The public health districts permit and inspect septage pumping and transportation equipment under a memorandum of understanding between DEQ and the public health districts. The public health districts also approve one-time disposal locations and methods for domestic septage. DEQ reviews all Septage Management Plans for Land Application (SMPLA) of domestic septage for beneficial use of domestic septage through continual land application. Land application is considered continual when domestic septage is land applied by one or more pumpers to the same site two or more times per year.

Domestic Septage Disposal

Domestic septage may only be disposed of in conformance with the methods allowed by the Rules Governing the Cleaning of Septic Tanks (IDAPA 58.01.15). Those methods include the following:

  1. Discharging to a public sewer
  2. Discharging to a sewage treatment plant
  3. Burying under earth in a location and by a method approved by DEQ
  4. Drying in a location and by a method approved by DEQ

The first two methods of disposal require approval from the owner, responsible charge operator, or superintendent of a wastewater treatment plant or the owner/responsible charge operator of the public sewer. The pumper must be aware that discharging to a public sewer without the proper approvals puts the pumper in violation of the National Pollutant Discharge Elimination System pretreatment requirements and associated federal codes.

Disposal methods 3 and 4 are associated with disposal or land application of domestic septage. Nondomestic septage may not be approved for one-time disposal or beneficial reuse. Approval for one-time disposal of domestic septage must be obtained through the health district where the one-time disposal site is located. Pumpers seeking approval of continuous domestic septage land application sites need to contact the DEQ regional offices and follow DEQ’s guidance for land application of domestic septage.

One-Time Domestic Septage Disposal

One-time domestic septage disposal may be allowed through burial or drying. Approval for one-time domestic septage disposal must be obtained through the public health district where the one-time disposal site is located. Individuals seeking approval for one-time disposal must submit information to the public health district and allow the district to access the proposed site to ensure the site is suitable for one-time domestic septage disposal. Application for one-time disposal and evaluation fees may be required by the public health district for this activity.

One-time disposal accomplished through burial (incorporation into soils) shall ensure the following:

  • Complete burial is accomplished within 6 hours of domestic septage disposal, and
  • The disposal depth meets the separation distance requirements of IDAPA for ground water and IDAPA for surface water in soil design group C soils.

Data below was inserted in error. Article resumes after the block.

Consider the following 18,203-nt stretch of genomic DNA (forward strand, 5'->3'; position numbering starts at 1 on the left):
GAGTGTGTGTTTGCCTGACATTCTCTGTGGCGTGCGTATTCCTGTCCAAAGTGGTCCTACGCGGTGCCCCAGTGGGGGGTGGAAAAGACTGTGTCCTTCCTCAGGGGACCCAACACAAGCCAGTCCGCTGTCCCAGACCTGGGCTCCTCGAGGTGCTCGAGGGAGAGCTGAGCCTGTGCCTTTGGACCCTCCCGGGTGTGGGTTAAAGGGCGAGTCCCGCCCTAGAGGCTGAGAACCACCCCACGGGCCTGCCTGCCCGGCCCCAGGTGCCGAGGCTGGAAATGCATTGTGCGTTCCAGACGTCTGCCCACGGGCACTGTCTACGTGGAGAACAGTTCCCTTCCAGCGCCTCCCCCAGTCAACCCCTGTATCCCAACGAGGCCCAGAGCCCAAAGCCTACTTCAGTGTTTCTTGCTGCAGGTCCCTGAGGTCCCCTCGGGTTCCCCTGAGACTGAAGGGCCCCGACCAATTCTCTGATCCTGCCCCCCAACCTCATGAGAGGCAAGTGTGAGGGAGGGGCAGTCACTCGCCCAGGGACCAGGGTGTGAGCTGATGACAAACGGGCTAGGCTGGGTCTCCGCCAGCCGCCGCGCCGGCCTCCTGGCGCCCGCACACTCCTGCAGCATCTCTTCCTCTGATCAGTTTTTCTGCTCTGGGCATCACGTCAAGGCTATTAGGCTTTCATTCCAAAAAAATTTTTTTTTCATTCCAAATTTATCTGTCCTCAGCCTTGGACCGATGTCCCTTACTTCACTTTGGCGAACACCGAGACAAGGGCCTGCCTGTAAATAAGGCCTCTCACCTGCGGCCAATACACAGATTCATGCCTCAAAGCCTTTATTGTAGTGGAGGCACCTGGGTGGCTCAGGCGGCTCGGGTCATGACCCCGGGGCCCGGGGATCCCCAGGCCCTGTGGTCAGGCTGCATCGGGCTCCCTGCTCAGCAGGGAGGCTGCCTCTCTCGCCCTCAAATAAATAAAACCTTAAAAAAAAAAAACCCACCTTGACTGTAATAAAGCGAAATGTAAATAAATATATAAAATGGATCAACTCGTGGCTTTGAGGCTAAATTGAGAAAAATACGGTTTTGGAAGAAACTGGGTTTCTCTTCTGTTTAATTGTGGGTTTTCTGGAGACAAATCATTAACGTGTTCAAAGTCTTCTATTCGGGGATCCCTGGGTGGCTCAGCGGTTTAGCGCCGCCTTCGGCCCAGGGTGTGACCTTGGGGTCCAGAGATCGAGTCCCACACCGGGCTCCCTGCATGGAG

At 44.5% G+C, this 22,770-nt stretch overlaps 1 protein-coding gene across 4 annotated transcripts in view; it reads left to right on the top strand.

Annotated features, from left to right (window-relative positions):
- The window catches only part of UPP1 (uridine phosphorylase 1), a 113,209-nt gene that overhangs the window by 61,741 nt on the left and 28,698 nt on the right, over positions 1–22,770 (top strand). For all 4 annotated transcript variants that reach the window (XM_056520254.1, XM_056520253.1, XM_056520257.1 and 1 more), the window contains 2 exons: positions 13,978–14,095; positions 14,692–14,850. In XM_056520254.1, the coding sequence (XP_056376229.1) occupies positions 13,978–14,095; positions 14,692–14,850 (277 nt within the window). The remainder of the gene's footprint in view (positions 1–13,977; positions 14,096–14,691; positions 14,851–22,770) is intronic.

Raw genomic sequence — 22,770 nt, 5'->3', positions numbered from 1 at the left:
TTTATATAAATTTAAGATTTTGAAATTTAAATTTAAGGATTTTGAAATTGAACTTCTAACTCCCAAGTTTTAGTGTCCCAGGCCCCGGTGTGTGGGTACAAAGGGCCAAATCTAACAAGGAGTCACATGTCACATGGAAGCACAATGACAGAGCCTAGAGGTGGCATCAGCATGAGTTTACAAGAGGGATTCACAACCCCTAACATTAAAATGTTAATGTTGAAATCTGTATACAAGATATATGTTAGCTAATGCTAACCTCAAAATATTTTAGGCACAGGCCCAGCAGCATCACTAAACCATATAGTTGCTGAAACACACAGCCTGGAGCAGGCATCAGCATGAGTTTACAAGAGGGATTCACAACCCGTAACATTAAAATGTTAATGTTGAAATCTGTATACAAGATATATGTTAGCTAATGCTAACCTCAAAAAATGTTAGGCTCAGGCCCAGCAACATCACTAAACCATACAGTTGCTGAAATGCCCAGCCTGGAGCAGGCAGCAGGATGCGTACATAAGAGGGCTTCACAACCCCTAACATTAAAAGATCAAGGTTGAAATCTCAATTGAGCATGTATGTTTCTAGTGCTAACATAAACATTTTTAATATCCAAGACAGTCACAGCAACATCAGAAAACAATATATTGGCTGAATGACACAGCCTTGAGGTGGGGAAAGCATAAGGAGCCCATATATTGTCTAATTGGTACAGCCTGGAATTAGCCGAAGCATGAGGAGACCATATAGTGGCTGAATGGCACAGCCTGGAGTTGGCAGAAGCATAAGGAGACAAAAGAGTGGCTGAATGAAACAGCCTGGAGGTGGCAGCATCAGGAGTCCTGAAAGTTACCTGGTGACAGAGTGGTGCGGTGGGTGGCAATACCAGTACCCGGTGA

One-time disposal accomplished through drying (no incorporation into soils) shall ensure the following:

  • The domestic septage is adjusted to a pH of at least 12 for a full 30 minutes before the septage is applied to the land application area, and
  • The disposal depth meets the separation distance requirements of IDAPA for ground water and IDAPA for surface water in soil design group C soils.

Additionally, sites used for one-time domestic septage disposal must meet specific site restriction timelines. Site restrictions are in place to ensure that pathogens and vectors are reduced to protect public health and the environment. Site restrictions include crop harvesting and site access restrictions. Site restrictions must be met for one-time domestic septage disposal locations for both pH and non-pH adjusted domestic septage as outlined in Tables 3, 4, 5, and 6 in the Guidance for the Land Application of Domestic Septage.

Beneficial Reuse of Domestic Septage (Continual Disposal)

DEQ recognizes the value in reuse of domestic septage through land application at nonpublic contact sites for soil augmentation purposes. Continual land application of domestic septage is regulated under 40 CFR 503 and the Rules Governing the Cleaning of Septic Tanks (IDAPA 58.01.15). Due to the nature of domestic septage land application as a drying method, DEQ approval of septage land application facilities is required before operational startup. To obtain DEQ approval for continual domestic septage land application, a Septage Management Plan for Land Application must be submitted to DEQ and approved by the agency. To assist in developing an acceptable Septage Management Plan for Land Application, DEQ developed the Guidance for the Land Application of Domestic Septage. This guidance will help interested parties develop a management plan that meets their domestic septage disposal needs while providing nutrient augmentation to the soil for crop growth purposes. Continual land application is limited to domestic septage only.

Other Pumpable Wastes

Several other types of pumpable wastes exist in addition to domestic septage. Nondomestic septage and other pumpable wastes must be disposed of properly. To determine the acceptable disposal locations some forms of pumpable waste must be characterized to determine if it is a hazardous waste before transportation and disposal. For non-hazardous pumpable wastes, proper disposal may occur at sewage treatment plants, solid waste landfills, or other approved disposal locations. Some non-hazardous pumpable wastes may also be land applied under an approved sludge management plan (IDAPA Pumpable waste that meets the definition of a hazardous waste may only be disposed of at a permitted hazardous waste treatment, storage, and disposal facility. Pumpable waste generators, transporters, and disposers are encouraged to contact their regional DEQ office to determine acceptable disposal options for the pumpable waste.